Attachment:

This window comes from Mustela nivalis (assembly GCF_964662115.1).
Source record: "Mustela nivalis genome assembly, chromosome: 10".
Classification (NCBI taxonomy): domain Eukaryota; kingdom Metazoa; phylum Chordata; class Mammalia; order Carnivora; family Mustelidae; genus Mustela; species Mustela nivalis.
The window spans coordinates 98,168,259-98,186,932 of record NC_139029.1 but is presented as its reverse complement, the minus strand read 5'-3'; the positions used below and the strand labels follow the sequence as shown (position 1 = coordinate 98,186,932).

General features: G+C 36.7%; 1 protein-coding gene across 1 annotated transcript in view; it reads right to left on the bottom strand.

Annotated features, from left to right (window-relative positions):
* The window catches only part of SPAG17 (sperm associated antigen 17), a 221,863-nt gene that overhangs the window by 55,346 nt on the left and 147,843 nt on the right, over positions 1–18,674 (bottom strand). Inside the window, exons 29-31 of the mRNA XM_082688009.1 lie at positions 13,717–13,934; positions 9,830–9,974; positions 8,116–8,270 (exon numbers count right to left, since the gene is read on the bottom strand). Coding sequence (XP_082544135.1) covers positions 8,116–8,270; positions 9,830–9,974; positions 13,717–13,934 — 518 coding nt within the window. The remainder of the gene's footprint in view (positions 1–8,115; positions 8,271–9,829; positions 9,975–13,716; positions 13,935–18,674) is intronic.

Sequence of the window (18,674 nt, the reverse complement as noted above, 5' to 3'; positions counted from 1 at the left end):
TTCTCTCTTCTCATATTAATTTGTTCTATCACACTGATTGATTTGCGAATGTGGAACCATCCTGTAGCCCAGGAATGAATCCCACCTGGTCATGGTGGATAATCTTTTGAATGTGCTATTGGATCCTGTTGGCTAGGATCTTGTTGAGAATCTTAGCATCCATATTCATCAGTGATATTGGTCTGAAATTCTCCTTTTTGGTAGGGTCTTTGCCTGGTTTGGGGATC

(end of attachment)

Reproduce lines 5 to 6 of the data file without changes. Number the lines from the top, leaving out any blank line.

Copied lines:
General features: G+C 36.7%; 1 protein-coding gene across 1 annotated transcript in view; it reads right to left on the bottom strand.

Annotated features, from left to right (window-relative positions):